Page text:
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Monday, 22 July 2013

SPA ENB No. 357


Electronic News Bulletin No. 357 2013 July 21

Here is the latest round-up of news from the Society for Popular
Astronomy. The SPA is Britain's liveliest astronomical society, with
members all over the world. We accept subscription payments online at
our secure site and can take credit and debit cards. You can join or
renew via a secure server or just see how much we have to offer by


The Hubble telescope has discovered a new satellite -- the 14th -- of
Neptune. Designated S/2004 N 1, is estimated to be no more than 12
miles across, making it the smallest known moon in the Neptunian
system. It is so small and dim that it even escaped detection by the
Voyager 2 spacecraft when it flew past Neptune in 1989 and surveyed
the planet's system of moons and rings. Astronomers found the moon on
July 1, while studying the faint arcs, or segments of rings, around
Neptune.  It has a circular orbit, and completes one revolution around
Neptune every 23 hours.


Since the early 1990s scientists have found almost 1000 'exo-planets'
in orbit around other stars. They are mostly much larger than the
Earth, and many are much closer to their stars than we are to the Sun,
leading them to be described as 'hot Jupiters'. Now astronomers have
detected the spectrum of water molecules in the atmosphere of one of
them. They looked, with an infrared spectrometer called CRIRES on the
VLT in Chile, at the exo-planet HD 189733b, that orbits its star
every 2.2 days and is heated to over 1000蚓. Astronomers usually do
not see the actual exo-planets, but infer their existence by measuring
their gravitational influence on the stars about which they orbit, a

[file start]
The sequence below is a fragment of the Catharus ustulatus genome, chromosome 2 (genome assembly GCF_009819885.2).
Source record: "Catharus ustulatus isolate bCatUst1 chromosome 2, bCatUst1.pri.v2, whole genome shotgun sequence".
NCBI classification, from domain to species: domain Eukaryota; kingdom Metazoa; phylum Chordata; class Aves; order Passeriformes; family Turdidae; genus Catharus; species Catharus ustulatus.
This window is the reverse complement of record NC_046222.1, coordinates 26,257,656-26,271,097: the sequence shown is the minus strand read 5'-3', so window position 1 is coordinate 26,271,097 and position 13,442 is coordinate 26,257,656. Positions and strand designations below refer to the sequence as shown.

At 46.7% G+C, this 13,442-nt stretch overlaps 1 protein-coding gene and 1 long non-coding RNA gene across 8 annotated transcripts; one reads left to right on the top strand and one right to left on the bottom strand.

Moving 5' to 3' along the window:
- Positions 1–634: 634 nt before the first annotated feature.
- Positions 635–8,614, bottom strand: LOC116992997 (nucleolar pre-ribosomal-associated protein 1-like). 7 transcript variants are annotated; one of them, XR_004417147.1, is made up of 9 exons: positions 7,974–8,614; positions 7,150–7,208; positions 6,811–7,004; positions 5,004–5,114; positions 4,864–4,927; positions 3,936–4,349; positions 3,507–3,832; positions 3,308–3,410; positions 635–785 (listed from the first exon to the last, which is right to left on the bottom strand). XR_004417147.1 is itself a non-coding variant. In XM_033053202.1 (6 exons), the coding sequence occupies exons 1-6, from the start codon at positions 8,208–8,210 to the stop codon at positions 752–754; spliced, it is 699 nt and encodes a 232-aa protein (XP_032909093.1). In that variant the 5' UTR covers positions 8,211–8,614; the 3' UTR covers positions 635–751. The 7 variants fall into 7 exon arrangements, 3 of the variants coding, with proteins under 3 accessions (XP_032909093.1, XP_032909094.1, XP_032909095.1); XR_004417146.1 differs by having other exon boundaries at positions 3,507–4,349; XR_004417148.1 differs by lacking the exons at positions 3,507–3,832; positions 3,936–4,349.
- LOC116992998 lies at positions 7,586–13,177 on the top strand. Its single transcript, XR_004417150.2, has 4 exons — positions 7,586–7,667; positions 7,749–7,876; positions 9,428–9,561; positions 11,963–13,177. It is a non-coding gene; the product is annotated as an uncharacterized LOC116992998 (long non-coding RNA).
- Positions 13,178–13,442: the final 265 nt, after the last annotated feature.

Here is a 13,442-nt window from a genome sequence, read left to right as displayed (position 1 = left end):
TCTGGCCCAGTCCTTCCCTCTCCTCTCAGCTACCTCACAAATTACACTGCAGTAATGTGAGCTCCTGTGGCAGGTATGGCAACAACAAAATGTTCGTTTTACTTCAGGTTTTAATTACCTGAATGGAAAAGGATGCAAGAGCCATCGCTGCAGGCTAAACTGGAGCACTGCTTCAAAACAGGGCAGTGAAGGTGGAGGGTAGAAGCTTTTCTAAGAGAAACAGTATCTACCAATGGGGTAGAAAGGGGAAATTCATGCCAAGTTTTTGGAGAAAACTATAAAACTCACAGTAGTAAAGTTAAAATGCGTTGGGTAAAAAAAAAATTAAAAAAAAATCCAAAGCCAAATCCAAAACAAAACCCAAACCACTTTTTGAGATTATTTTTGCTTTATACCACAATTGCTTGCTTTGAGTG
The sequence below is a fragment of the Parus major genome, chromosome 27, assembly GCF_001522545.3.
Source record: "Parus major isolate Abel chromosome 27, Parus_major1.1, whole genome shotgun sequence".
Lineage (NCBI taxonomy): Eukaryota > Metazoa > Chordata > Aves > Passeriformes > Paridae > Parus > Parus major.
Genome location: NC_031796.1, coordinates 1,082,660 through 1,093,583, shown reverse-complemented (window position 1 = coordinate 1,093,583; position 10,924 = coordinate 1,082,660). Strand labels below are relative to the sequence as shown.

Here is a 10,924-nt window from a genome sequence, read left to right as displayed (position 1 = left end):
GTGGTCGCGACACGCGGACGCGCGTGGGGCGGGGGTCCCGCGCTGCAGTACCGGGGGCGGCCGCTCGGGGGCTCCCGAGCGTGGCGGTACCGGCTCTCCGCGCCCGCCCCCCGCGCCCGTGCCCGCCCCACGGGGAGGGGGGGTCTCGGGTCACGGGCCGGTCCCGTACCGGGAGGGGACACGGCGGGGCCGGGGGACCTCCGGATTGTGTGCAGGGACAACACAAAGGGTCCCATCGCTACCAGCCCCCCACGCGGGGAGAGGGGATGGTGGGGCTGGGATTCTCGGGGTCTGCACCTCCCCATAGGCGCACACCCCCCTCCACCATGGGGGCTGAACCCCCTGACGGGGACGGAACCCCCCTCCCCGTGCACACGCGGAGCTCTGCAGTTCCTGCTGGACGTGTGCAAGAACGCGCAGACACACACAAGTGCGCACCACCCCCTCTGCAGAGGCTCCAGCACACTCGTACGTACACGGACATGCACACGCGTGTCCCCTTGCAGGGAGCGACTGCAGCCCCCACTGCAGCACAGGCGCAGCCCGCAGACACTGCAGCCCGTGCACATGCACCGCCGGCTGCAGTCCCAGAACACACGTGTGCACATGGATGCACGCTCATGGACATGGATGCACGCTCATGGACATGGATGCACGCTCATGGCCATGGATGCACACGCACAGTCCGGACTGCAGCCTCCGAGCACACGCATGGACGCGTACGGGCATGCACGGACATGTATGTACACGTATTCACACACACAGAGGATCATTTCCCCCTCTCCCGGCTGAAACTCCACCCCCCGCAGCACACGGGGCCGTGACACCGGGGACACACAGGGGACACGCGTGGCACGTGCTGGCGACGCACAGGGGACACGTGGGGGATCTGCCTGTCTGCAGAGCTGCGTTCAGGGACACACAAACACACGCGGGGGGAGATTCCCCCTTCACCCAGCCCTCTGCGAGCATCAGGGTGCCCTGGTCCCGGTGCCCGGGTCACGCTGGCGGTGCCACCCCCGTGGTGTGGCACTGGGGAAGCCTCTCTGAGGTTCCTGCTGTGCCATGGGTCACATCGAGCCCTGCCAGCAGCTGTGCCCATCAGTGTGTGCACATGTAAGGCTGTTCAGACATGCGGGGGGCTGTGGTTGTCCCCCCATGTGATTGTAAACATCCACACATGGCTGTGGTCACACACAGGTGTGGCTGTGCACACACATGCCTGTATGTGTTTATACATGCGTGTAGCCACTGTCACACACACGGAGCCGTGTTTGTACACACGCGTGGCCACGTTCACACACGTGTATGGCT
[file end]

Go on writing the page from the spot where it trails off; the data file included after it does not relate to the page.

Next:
reflex motion that is only a matter of metres per second. In this
case, however, the team, led from Leiden University, managed to
measure the velocity of the planet itself, about 110 km/s, even though
it is nearly a thousand times fainter than the star, by observing
water molecules in its spectrum. It seems likely that some other
exo-planet atmospheres will also be detectable in the same way.


Astronomers working with the Hubble telescope have deduced that the
planet HD 189733b, referred to in the preceding item and one of the
closest exo-planets that can be seen in transit cross the face of its
star, is cobalt blue in colour. If seen directly, that planet would
look like a deep blue dot, reminiscent of the Earth as seen from
space. Although the planet resembles the Earth in terms of colour, it
is not Earth-like, being only 2.9 million miles from its parent star
and dreadfully hot. In 2007, the Spitzer space telescope managed to
measure the infrared heat from the planet, leading to one of the first
temperature maps for an exo-planet. The map shows day-side and
night-side temperatures to differ by about 300蚓. That difference
could be expected to cause fierce winds to roar from the day side to
the night side. It would not be a homely place to live.


The most massive and brightest stars in the Galaxy form within cool
dark clouds, which make it difficult to see exactly what is happening.
One such cloud is called Spitzer Dark Cloud (SDC) 335.579-0.292; it is
about 11,000 light-years away. ALMA observations, made with just a
quarter of the eventual complete array, show details of the motions of
the filamentary network of dust and gas, and indicate that a lot of
gas is flowing into a central compact region. The cloud is thought to
have a mass of over 500 times the mass of the Sun and is still
growing. It is is expected eventually to give birth to a brilliant
star with up to 100 times the mass of the Sun.


Surprisingly low temperatures detected in the remnant of the supernova
1987A may help to explain why space is so abundant with dust grains
and molecules. In 1987, an explosion of a massive star occurred in
the Large Magellanic Cloud, 'only' 170,000 light years away. 25 years
later, astronomers have used the Herschel space observatory and ALMA
to study the supernova remnant. They found unexpectedly cold
molecules and dust. The explosion observed in 1987 scattered elements
made by the star into space in the form of a very hot plasma. The gas
has now cooled to temperatures between -170 to -250 degrees Celsius.
That is surprisingly cold, comparable to the icy surface of Pluto at
the edge of the Solar System. The gas has formed molecules and some
has even condensed into solid grains of dust. The Herschel
observations show that the supernova produced dust and solid material
equal to about 3/4 of the mass of the Sun. Previously, scientists
have believed that supernova remnants contain only very energetic
atomic gas, detectable at X-ray wavelengths.


The 'Opportunity' rover on Mars was designed only for a 3-month
mission on the hostile Martian surface. Yet on July 7 there was
celebrated the tenth anniversary of its launch and more than 9 years